Last month I pondered the inequity between the support art organizations receive as compared to public history ones. I hope it led some of you to check into what the numbers are in your own state. When I first found out not only was state funding so disparate in Maryland but that the offices overseeing the distribution of that funding were in such different parts of the government, I was surprised and puzzled. Why is the arts council under the auspices of the Department of Business and Economic Development, Division of Tourism, Film and the Arts, when the historical trust is placed in the Office of Planning?
This indicates to me a couple of things. One, that the state recognizes the arts have a place in its overall efforts to encourage business, mostly I think through encouraging film makers to bring their productions to the state. The other is that there is some sort of disconnect between the value of history to tourism and the economy. Here in Maryland, and I wager in your states, we hear a lot about heritage tourism. Those in the tourism industry say people who are mainly interested in historical activities and in visiting historic sites and museums not only spend more money than average tourists, but also stay longer. So wouldn’t it make sense to place the agency representing those sites that are so attractive to tourists under the Division of Tourism as well?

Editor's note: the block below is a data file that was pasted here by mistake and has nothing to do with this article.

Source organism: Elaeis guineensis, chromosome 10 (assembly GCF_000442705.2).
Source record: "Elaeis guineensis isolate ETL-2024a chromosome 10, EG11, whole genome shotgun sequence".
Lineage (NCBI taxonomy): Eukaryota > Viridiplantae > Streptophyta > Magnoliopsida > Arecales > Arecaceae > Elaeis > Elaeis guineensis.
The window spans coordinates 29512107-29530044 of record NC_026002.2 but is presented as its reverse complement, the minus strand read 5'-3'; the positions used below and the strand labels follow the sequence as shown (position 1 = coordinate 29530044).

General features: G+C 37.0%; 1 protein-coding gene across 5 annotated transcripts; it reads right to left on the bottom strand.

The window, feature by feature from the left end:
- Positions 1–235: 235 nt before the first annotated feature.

But enough about state funding. What about public perception? After all, we non-profits get most of our money from donations by individuals, memberships and contributions from private foundations and businesses. I’ve brought up the topic of unequal monetary support with colleagues and friends to see what they had to say. In a very unscientific review of the issue, I found that among the general public (those who aren’t in “the business” ) there is little distinction between art museums and history museums – they consider both to belong under the heading “arts & culture.” Unfortunately, in reality the culture in arts & culture rarely includes history.
Among the general public, as well as among my artist friends and art-related non-profit counterparts, the fact that history isn’t at least funded the same as them, if not better, comes as a surprise. I still remember the incredulous look on the face of the executive director of one arts organization to whom I mentioned this disparity. We have all heard of the “starving artist” but “starving public historians” are real but not recognized.
I’ve heard a number of theories as to why the arts are funded, on the whole, at a much higher level than history. Some have said it is the prestige. Getting to go to glitzy galas, hobnobbing with wealthy art collectors, opera aficionados and symphony supporters, help to elevate one’s perception of one’s position in the community. Supporting the arts brings a civilizing effect to the community. I think that might be part of it, but I also think it has a lot to do with money and fame. After all, if you support a theater you never know if one of the actors will become a Hollywood star, if you support a film festival one of those film makers just might be another Steven Spielberg, that starving artist just might be the next Andy Warhol. When did you last hear of a millionaire historian?